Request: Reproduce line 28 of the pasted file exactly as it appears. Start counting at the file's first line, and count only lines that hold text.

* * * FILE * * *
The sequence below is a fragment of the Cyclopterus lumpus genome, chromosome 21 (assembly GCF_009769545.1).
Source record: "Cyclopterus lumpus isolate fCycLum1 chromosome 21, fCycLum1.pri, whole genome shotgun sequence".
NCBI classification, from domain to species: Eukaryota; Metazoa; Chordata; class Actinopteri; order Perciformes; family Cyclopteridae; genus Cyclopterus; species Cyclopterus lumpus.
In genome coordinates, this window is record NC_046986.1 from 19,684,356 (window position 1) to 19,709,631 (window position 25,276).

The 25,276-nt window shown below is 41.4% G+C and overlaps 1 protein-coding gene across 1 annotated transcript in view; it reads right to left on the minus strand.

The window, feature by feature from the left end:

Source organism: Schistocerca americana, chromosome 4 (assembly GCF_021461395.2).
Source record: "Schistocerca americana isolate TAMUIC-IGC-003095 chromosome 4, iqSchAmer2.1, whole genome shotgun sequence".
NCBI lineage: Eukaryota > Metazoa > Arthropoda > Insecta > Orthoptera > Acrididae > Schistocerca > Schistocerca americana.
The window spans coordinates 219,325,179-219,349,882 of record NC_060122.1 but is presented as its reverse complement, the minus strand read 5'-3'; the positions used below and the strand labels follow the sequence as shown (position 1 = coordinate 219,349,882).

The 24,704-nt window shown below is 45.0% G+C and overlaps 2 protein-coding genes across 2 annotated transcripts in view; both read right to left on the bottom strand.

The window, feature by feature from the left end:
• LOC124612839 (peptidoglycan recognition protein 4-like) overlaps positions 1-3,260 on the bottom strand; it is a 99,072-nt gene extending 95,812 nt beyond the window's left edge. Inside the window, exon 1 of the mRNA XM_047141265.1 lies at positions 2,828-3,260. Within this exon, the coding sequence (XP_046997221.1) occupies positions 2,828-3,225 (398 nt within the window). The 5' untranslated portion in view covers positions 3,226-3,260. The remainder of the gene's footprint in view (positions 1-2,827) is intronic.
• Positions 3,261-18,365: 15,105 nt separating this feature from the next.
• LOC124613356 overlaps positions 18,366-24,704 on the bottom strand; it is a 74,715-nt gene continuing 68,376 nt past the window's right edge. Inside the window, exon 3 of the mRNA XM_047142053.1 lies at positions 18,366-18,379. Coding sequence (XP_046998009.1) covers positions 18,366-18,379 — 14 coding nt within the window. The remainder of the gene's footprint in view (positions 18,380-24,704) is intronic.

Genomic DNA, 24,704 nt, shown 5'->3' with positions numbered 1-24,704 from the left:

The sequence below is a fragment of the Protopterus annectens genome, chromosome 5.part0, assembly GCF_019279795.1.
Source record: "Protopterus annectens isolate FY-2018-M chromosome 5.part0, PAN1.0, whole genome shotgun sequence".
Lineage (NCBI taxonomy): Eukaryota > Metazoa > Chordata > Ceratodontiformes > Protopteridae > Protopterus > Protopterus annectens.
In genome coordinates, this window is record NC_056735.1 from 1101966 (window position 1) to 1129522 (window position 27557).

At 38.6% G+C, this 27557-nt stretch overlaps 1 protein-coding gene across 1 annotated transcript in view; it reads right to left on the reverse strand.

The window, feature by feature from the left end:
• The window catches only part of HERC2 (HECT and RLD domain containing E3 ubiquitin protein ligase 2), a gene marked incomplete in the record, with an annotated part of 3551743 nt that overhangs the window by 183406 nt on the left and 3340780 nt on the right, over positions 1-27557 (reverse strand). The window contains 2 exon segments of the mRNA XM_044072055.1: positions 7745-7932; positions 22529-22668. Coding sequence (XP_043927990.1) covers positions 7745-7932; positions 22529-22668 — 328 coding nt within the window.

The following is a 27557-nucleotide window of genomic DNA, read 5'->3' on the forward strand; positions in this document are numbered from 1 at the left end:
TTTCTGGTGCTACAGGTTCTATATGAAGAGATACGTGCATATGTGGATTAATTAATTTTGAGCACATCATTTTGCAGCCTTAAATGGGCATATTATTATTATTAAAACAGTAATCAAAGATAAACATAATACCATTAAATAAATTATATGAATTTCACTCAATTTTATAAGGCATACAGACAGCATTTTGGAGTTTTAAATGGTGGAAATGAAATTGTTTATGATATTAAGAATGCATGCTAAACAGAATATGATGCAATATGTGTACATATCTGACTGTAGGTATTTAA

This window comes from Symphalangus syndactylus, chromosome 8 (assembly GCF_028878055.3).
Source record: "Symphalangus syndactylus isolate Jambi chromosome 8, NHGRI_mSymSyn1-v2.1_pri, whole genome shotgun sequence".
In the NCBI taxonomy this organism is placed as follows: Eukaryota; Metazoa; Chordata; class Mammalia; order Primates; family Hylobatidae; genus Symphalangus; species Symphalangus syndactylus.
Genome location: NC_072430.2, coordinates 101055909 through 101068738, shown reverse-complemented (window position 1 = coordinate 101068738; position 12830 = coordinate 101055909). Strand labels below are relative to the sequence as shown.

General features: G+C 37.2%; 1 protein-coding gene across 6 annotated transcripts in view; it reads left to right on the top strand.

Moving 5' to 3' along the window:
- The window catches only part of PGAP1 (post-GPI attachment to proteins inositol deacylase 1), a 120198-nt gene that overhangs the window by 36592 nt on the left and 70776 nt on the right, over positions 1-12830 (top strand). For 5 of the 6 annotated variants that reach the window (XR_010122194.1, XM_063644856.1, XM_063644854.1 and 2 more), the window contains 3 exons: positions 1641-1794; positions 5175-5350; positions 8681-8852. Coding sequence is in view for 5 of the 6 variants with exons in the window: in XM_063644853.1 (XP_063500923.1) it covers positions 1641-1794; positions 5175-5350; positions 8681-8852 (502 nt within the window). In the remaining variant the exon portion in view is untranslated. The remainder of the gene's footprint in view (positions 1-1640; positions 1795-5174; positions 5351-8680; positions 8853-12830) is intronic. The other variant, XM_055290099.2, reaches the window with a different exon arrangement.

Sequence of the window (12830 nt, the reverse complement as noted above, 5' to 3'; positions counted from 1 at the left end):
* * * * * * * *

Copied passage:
In the NCBI taxonomy this organism is placed as follows: Eukaryota; Metazoa; Chordata; class Mammalia; order Primates; family Hylobatidae; genus Symphalangus; species Symphalangus syndactylus.